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Specific Item Information: For generations of travelers, Union Station was the magical gateway to and from the world. Here is where the journeys of the finest trains on the line started and ended. Where travelers rushed to make their connections. And thousands of commuters began and ended their workday. Where space was limited in larger towns and cities, two or more railroads would often combine their resources to build and operate major terminal stations. Monuments to the power and success of railroading, they also projected the spirit of the community they served and the promise of excellent service for anyone who traveled by train. Now, Walthers unveils the Union Station, a fitting tribute to the grand terminals that served railroading for over 100 years. Designed to capture the look and feel of similar prototypes across America, it puts big detail in a small space without overwhelming your layout. All the classic design elements are here, from the tall support columns to the nonworking clock on the roof. Each wall captures the look of cut-stone construction. Separate doors and windows, large skylights, vents decals and more are all included to build a realistic model.
Within five years, Walthers had grown so much that larger quarters were needed. Space was found on Erie Street, where everything -- from milled wood parts to metal castings to decals -- was made in-house. 1937 also saw a new line in HO Scale, featured in its own catalog. Bill brought operating layouts to the 1939 World's Fair, which gave the hobby a big boost. Soon, though, the growing possibility of war overshadowed these successes, and supplies were becoming increasingly difficult to obtain.
During the war, model manufacturers were ordered to stop production in order to conserve critical metal supplies. Walthers produced what it could from nonessential materials. A series of ads in 1943 saw Bill literally scraping the bottom of a barrel! The postwar boom meant rapid growth for the hobby; however, small homes and new families left no room for O scale layouts, and many modelers moved to HO Scale.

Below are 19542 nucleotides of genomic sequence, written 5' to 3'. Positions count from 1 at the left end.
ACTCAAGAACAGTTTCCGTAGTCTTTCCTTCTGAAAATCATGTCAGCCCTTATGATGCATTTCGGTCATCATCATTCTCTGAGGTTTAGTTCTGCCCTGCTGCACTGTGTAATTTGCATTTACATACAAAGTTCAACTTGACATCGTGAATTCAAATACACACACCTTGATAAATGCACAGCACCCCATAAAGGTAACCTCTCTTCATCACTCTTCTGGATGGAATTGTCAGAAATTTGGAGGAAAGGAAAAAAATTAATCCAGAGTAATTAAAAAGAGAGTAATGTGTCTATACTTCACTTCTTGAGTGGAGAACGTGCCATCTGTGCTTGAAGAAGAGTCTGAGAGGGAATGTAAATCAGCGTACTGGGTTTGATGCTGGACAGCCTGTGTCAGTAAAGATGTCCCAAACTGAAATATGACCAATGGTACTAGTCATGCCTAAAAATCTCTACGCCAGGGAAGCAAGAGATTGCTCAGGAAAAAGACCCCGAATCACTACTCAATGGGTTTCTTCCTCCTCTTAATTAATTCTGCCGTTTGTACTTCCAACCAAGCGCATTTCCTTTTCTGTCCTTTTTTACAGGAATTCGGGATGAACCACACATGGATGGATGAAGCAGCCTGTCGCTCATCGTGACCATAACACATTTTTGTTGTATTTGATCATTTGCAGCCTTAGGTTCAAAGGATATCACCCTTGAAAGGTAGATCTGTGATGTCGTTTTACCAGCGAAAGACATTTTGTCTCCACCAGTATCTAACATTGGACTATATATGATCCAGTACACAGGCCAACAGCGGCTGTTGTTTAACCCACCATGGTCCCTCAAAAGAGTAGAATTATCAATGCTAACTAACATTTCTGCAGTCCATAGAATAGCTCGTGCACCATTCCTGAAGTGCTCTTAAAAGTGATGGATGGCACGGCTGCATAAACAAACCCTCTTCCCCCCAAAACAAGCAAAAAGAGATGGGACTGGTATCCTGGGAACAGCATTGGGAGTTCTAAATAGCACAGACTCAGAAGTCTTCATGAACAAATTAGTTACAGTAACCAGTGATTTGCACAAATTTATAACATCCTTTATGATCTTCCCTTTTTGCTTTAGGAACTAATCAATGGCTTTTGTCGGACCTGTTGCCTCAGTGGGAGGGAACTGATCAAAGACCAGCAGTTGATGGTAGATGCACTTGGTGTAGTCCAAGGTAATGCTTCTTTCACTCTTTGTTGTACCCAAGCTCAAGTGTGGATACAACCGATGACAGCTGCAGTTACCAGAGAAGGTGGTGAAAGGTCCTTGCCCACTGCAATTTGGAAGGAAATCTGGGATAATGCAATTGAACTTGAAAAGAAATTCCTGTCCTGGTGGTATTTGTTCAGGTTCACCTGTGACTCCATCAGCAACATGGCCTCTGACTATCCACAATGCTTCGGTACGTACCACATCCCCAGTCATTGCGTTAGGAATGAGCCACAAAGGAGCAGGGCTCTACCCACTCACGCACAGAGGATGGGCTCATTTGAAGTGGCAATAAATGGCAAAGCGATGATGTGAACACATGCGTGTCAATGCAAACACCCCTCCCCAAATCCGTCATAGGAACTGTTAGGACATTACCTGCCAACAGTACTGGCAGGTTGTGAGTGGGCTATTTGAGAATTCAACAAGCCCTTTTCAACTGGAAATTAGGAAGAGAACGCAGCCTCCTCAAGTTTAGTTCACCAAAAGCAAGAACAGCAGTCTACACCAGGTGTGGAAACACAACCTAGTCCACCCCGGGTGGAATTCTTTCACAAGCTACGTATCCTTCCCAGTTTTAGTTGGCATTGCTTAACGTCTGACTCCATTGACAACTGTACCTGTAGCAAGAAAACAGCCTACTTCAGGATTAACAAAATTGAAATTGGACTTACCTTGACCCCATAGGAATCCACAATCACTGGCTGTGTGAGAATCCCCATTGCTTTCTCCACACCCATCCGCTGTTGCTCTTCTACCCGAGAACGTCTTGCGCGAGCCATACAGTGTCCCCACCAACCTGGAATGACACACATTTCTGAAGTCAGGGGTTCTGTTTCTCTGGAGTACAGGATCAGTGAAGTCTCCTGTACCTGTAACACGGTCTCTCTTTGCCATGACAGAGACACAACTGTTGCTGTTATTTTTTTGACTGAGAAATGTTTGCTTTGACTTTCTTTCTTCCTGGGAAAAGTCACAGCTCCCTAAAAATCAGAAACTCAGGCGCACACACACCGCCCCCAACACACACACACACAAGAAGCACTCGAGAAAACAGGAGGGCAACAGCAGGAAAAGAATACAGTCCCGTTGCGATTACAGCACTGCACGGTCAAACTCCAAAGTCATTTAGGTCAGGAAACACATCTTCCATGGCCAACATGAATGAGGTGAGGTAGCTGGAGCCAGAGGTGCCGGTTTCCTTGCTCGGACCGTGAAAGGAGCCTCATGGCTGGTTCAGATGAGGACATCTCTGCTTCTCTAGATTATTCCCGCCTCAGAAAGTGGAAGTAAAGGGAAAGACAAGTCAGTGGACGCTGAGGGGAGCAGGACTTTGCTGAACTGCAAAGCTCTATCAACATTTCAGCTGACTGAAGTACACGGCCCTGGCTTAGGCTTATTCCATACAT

The next twenty years brought great change. In 1958, Bill retired and his son Bruce took over. Just as full-size railroads were being hard-hit by new technology, so too were model railroads. Leisure time was spent in front of the TV set, not the train set. In 1960, Walthers became a full-line distributor of other manufacturers' products while continuing expansion of the Walthers lines. By the start of the 1970's, business was booming again, and Bruce's son Phil joined the company.
Expansion and diversification continue under Phil's tenure. The establishment of the Walthers Importing Division added several international lines. The manufacturing plant was modernized. Code 83 track was introduced in 1985, giving layouts more realistic proportions. In 1990, the Cornerstone Series buildings were unveiled. Combining a freight car with a related industry, the Cornerstone Series makes it possible for modelers to duplicate authentic operations, enhancing layout realism. The Train Line Deluxe Sets and locomotives debuted in 1994. These sets feature the detailing of serious models and an affordable price -- allowing newcomers to get started, and then build-on to their first set, rather than replacing it.
In 2005, Walthers purchased Life-Like from Lifoam Industries. With this purchase Walthers acquired the Proto Lines that have become the backbone of their locomotive and rolling stock segments.
Today, Walthers continues to expand, improve and develop a wide range of products. Their latest selection can be found throughout Walthers.com and their printed catalogs, along with items from over 300 other manufacturers.
Item created by: nscalestation on 2017-01-01 23:41:56
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